Translation:A big car is waiting in front of the stop.
That works too!
Your sentence might put more emphasis on 'egy nagy autó', but not necessarily. The empathic position is always directly in front of the verb and both your sentence and Duo's preferred one have 'egy nagy autó' there. Since in yours it's also in the first position, there might be a bit more emphasis on it, but intonation would have a major role here.
It seems to me "is waiting" versus "waits" couldn't cause problems for this exercise. Both should be accepted. If your solution wasn't, you ought to suspect there was something else in your sentence that isn't accepted. Now that we have come this far, may I ask what your solution actually was?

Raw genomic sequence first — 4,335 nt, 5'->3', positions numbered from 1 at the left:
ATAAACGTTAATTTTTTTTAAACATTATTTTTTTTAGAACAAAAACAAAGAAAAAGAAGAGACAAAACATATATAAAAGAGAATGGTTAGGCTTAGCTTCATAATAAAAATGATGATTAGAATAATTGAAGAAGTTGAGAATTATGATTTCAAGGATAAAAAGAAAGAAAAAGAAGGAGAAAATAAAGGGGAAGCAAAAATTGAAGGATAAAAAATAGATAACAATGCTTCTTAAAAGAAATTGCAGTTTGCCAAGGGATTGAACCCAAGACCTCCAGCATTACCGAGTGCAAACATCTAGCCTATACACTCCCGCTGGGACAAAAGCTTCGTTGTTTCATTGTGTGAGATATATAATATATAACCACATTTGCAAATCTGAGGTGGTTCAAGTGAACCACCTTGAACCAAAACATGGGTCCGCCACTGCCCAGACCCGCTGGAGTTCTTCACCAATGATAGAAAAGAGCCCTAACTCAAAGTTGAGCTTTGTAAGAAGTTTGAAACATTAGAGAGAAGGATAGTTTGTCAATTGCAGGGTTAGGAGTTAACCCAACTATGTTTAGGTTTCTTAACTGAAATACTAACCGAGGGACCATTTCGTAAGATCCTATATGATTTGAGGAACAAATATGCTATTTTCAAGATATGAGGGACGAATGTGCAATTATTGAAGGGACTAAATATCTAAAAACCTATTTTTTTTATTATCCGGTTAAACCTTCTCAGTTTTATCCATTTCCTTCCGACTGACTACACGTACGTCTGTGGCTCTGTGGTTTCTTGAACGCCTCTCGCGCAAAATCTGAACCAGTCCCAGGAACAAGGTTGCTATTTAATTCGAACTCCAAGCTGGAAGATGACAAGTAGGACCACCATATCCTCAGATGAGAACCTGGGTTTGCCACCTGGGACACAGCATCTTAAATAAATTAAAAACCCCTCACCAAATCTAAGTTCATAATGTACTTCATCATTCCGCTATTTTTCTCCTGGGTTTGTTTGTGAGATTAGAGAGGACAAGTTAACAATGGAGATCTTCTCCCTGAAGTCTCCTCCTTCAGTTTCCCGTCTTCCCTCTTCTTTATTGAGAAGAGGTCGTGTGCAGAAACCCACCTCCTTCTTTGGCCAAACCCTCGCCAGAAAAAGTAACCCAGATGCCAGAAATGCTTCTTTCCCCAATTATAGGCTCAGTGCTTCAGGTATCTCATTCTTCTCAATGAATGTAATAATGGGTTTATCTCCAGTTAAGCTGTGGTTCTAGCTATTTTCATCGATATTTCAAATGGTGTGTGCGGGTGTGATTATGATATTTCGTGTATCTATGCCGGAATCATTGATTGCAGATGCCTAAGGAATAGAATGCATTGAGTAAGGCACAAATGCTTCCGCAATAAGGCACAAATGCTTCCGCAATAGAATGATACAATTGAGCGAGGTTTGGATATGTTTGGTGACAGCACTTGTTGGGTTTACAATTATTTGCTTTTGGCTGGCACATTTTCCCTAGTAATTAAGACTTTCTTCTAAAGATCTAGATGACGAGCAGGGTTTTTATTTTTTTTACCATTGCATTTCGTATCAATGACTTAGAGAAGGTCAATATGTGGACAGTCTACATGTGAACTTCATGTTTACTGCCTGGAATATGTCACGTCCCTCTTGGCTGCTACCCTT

I only dare to spread my speculations on the topic because noone else seems to even try to explain the difference even though everyone seems to agree there is a difference.
Without "egy", it sounds like you expected something waited there and you identify it as a big car. It would be unnatural to start talking about that car because it hasn't been introduced as a new thing - therefore it would sound quite uncommon and useless, you probably want to elaborate about that car.
In my opinion, it's a bit like "egy" version: "Let me introduce a new thing in my story: it's a big car and the reason to talk about it is that it's waiting in front of a stop"
no "egy" version: "So as you could guess, there is something waiting in front of the stop - I found out what it was, some big car"